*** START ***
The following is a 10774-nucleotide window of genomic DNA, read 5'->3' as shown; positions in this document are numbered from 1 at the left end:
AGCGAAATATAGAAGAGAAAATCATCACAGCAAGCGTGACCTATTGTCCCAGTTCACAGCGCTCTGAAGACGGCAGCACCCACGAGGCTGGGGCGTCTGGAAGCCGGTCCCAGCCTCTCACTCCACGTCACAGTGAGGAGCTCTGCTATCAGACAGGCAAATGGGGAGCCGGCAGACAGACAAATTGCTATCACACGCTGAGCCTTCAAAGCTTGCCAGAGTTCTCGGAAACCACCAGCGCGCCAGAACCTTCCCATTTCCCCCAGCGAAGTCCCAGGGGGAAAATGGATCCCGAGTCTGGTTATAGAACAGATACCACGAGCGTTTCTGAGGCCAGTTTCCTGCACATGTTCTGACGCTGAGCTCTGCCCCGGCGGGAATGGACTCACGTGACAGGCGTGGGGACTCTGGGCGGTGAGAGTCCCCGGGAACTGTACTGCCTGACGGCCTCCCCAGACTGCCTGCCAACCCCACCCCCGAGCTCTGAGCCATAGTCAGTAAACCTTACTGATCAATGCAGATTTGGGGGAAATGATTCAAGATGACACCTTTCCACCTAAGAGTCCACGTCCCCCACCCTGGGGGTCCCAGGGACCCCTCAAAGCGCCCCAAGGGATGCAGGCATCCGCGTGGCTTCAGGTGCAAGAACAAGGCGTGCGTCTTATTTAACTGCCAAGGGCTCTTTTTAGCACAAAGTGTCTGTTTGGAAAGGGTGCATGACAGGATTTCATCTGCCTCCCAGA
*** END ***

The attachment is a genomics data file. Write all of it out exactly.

The following is a 10774-nucleotide window of genomic DNA, read 5'->3' as shown; positions in this document are numbered from 1 at the left end:
AGCGAAATATAGAAGAGAAAATCATCACAGCAAGCGTGACCTATTGTCCCAGTTCACAGCGCTCTGAAGACGGCAGCACCCACGAGGCTGGGGCGTCTGGAAGCCGGTCCCAGCCTCTCACTCCACGTCACAGTGAGGAGCTCTGCTATCAGACAGGCAAATGGGGAGCCGGCAGACAGACAAATTGCTATCACACGCTGAGCCTTCAAAGCTTGCCAGAGTTCTCGGAAACCACCAGCGCGCCAGAACCTTCCCATTTCCCCCAGCGAAGTCCCAGGGGGAAAATGGATCCCGAGTCTGGTTATAGAACAGATACCACGAGCGTTTCTGAGGCCAGTTTCCTGCACATGTTCTGACGCTGAGCTCTGCCCCGGCGGGAATGGACTCACGTGACAGGCGTGGGGACTCTGGGCGGTGAGAGTCCCCGGGAACTGTACTGCCTGACGGCCTCCCCAGACTGCCTGCCAACCCCACCCCCGAGCTCTGAGCCATAGTCAGTAAACCTTACTGATCAATGCAGATTTGGGGGAAATGATTCAAGATGACACCTTTCCACCTAAGAGTCCACGTCCCCCACCCTGGGGGTCCCAGGGACCCCTCAAAGCGCCCCAAGGGATGCAGGCATCCGCGTGGCTTCAGGTGCAAGAACAAGGCGTGCGTCTTATTTAACTGCCAAGGGCTCTTTTTAGCACAAAGTGTCTGTTTGGAAAGGGTGCATGACAGGATTTCATCTGCCTCCCAGA